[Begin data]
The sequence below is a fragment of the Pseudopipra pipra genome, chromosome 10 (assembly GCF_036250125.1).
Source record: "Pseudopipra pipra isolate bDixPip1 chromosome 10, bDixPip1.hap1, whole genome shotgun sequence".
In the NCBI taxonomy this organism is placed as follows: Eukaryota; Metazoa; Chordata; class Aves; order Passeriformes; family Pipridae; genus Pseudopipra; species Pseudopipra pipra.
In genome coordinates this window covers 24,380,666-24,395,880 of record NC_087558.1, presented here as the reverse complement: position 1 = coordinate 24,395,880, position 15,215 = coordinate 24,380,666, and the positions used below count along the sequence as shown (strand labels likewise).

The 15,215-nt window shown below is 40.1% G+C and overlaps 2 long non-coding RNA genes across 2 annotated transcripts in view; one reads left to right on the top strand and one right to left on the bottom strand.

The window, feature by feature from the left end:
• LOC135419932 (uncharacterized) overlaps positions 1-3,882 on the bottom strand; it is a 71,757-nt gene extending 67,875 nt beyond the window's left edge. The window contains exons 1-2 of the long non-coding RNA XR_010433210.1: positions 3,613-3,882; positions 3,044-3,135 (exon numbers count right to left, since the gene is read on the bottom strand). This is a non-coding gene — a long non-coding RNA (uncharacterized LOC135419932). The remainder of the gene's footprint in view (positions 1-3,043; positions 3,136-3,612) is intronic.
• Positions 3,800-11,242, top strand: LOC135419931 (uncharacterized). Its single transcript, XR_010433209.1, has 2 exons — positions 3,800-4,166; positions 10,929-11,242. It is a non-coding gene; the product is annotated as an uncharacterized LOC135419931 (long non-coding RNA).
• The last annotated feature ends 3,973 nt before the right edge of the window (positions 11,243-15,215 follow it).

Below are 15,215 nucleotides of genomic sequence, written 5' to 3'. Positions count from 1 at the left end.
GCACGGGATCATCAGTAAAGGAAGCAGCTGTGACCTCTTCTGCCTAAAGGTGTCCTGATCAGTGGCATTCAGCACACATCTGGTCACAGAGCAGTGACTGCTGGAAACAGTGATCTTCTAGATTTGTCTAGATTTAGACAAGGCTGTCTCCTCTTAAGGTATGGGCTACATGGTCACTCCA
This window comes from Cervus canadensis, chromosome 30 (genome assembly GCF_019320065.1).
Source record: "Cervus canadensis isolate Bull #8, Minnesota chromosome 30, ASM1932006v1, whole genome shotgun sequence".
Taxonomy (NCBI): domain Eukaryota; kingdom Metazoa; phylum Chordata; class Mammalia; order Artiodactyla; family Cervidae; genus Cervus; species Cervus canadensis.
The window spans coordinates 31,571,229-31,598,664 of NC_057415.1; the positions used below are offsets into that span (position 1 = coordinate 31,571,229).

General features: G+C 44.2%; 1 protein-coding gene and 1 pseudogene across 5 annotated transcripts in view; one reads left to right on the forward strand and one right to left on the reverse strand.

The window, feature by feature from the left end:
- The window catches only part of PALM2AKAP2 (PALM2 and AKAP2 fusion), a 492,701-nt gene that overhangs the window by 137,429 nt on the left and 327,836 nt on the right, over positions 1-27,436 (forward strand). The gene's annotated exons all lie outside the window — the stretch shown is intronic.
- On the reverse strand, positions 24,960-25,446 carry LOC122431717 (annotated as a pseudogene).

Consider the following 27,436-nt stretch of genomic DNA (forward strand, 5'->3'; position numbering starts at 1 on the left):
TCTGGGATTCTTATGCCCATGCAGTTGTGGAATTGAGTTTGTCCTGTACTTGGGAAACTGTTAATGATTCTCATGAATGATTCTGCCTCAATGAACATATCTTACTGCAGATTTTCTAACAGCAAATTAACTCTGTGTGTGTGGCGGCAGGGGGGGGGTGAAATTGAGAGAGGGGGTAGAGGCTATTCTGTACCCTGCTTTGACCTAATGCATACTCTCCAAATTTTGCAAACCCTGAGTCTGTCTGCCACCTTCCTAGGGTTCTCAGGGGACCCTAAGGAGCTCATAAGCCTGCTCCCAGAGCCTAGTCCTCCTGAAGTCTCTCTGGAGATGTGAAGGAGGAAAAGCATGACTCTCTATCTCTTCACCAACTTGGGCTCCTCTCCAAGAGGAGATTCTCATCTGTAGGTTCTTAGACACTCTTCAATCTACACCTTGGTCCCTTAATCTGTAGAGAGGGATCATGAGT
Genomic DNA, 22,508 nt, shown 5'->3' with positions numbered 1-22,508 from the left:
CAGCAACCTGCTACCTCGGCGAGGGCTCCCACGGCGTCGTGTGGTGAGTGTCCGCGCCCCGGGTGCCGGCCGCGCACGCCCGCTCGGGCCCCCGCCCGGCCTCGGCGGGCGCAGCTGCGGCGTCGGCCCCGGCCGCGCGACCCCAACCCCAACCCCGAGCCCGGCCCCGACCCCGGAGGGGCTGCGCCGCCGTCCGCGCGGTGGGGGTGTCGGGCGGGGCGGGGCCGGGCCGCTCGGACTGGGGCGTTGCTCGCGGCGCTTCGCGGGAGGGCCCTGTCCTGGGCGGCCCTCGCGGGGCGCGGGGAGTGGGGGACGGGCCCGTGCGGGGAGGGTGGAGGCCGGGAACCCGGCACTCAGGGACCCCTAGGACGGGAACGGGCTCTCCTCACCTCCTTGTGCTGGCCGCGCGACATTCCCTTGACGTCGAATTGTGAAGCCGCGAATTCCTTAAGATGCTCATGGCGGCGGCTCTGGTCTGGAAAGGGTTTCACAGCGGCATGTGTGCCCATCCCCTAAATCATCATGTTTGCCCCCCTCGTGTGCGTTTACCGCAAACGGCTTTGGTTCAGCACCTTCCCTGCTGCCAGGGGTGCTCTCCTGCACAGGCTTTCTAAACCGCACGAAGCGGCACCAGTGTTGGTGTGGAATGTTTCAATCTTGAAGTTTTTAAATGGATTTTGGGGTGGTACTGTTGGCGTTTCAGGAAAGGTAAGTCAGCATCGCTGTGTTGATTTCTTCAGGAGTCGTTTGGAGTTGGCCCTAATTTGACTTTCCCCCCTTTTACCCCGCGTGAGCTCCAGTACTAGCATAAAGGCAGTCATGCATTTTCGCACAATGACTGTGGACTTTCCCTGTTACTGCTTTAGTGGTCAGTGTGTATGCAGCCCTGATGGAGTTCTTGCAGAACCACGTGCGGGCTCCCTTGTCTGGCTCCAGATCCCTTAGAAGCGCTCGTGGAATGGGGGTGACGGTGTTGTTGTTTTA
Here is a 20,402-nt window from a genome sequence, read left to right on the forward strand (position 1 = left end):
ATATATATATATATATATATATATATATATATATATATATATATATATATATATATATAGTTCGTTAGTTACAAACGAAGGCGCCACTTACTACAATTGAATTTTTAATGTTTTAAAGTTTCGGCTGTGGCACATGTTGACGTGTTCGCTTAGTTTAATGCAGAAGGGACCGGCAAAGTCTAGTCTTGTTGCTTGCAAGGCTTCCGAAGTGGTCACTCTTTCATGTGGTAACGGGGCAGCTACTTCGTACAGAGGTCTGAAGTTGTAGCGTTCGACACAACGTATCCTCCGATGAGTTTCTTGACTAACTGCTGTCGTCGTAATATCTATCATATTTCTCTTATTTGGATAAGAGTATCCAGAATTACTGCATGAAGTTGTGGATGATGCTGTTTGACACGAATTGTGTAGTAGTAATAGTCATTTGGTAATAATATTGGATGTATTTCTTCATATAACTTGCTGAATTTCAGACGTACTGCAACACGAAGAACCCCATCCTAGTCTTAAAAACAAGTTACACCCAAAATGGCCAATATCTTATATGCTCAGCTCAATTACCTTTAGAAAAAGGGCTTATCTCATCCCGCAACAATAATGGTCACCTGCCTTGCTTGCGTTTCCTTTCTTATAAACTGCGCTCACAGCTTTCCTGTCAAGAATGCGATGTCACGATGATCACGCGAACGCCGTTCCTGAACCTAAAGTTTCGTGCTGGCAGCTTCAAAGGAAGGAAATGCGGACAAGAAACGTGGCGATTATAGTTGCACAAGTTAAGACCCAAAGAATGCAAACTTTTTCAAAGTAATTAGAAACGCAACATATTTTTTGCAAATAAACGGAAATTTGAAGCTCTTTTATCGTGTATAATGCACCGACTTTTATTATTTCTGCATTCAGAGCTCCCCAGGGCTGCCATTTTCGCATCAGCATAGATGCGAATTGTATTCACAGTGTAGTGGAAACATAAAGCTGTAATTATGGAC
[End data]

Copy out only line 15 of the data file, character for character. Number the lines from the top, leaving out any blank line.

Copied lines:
The window spans coordinates 31,571,229-31,598,664 of NC_057415.1; the positions used below are offsets into that span (position 1 = coordinate 31,571,229).